Oklahoma City Thunder: Five reasons the Thunder brought back Derek Fisher
DEREK FISHER — Bringing back the veteran guard makes a lot of sense for the Thunder, and it has the potential to do more good than harm. Darnell Mayberry examines the reasons why Oklahoma City made the move.
Derek Fisher has rejoined the Oklahoma City Thunder, which could be terrific or terrifying depending on your viewpoint.
But what's undisputable is how bringing back Fisher makes a lot of sense for the Thunder. Adding the veteran point guard for the remainder of the season has the potential to do much more good than harm.
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At this point, we're just unsure how Thunder coach Scott Brooks intends to use him.
Nevertheless, for those still wondering why Oklahoma City rekindled an old flame, here are five reasons that should help you understand the organization's thinking.
Insurance: The No. 1 reason this deal went down. OKC shipped reserve point guard Eric Maynor to Portland at the trade deadline last Thursday and was left with only Russell Westbrook and Reggie Jackson at the point guard spot. Teams generally like to have three point guards for emergency purposes. For a team that expects to make another deep playoff run, entering the postseason with only two lead guards would have been risky. Fisher also brings stability to the position in the event that Jackson, still in just his second season, struggles under the playoff spotlight.
Familiarity: Thunder general manager Sam Presti once said of his roster, “once you're a member of the Thunder family, you're in.” Fisher earned his stripes when he came to Oklahoma City at this time last year and helped the Thunder journey to the NBA Finals. Along the way, Fisher got to know the Thunder and the organization got to know him. Fisher learned both the playbook and the team's personalities. Bringing back a player who already possesses a comprehensive corporate knowledge allowed the Thunder to skip having to integrate someone who doesn't know the lay of the land. Whether he plays two minutes or 20 minutes, Fisher can step in right away and make an impact.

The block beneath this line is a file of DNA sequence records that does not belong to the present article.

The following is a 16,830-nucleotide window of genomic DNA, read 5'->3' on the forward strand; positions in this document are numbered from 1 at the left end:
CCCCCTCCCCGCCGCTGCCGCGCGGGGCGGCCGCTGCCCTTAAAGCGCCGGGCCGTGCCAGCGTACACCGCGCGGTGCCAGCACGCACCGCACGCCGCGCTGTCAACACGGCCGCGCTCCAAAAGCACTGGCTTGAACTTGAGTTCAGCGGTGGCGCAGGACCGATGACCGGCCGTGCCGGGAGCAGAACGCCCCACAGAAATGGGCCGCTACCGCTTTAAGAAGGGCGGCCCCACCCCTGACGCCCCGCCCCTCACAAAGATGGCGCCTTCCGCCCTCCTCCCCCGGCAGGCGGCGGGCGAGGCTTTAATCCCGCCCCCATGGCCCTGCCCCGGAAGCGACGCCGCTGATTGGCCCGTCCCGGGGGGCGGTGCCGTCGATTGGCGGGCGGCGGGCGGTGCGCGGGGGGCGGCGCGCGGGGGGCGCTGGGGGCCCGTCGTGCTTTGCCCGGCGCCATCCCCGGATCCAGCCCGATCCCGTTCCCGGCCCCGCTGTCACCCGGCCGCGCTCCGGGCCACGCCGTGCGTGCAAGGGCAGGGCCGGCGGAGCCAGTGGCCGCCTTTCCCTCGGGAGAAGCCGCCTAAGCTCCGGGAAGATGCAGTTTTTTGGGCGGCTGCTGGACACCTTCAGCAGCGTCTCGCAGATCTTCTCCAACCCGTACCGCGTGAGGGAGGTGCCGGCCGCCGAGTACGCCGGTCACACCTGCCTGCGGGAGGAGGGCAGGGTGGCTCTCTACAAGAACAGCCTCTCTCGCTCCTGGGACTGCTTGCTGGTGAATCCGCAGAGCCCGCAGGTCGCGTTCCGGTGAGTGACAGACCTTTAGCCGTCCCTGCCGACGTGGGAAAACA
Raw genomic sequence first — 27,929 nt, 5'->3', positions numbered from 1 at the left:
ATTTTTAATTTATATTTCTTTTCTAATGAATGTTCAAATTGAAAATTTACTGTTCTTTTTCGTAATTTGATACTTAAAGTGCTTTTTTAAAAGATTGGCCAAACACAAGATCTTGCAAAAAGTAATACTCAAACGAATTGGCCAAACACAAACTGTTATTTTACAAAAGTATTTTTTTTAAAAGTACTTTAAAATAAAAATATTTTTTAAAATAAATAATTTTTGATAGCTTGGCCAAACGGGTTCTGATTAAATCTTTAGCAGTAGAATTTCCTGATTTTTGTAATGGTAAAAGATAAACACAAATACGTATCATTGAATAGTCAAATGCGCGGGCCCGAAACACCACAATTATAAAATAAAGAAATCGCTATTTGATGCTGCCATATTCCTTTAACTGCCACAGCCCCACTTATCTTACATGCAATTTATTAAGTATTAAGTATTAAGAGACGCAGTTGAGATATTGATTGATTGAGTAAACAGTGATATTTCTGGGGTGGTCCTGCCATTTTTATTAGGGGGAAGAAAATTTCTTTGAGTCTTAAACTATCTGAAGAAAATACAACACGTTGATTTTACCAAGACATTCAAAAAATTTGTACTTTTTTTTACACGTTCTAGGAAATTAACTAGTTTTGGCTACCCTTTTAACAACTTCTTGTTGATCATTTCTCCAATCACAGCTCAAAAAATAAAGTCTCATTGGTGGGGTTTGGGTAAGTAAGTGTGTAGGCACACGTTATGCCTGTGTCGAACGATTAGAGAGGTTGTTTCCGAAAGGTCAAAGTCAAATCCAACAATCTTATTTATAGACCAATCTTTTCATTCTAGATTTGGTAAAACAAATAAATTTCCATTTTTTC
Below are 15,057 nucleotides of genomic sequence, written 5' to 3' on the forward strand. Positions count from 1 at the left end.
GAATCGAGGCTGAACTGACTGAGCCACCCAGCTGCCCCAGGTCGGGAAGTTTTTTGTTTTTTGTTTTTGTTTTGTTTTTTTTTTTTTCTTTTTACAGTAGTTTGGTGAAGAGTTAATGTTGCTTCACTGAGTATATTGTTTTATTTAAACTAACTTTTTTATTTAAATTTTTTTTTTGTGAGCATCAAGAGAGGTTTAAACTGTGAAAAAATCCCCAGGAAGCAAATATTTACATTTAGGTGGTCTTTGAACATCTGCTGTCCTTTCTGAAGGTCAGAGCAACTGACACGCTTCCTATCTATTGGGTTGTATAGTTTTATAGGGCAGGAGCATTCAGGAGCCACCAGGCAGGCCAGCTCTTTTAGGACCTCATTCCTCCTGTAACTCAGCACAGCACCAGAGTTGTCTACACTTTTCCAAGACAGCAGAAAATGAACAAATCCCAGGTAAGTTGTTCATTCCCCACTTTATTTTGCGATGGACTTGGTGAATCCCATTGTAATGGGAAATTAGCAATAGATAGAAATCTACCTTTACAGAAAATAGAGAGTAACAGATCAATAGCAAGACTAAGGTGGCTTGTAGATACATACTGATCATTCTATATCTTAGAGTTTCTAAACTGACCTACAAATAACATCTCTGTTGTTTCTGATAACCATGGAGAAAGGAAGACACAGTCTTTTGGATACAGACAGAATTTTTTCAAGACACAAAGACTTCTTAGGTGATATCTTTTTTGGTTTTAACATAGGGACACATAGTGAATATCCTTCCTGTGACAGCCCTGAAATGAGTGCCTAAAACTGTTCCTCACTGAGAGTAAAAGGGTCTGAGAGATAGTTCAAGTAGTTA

Experience: We know about Fisher's five championships and his long history of big shots. But consider this. Fisher has appeared in 140 more playoff games than Jackson has regular season games. Think about that. The Thunder isn't likely to see anything in the playoffs this year that Fisher hasn't seen. Even if he's not on the floor in pivotal moments, Fisher can use his experiences to impart wisdom onto teammates and coaches. Additionally, the Thunder's bench became a blend of relative NBA newbies following the departures of James Harden, Daequan Cook and Nazr Mohammed. With Fisher — and fellow newcomer Ronnie Brewer — the bench now has much more of a veteran presence and perhaps will not have to rely on the likes of Jackson, DeAndre Liggins, Hasheem Thabeet when it matters most.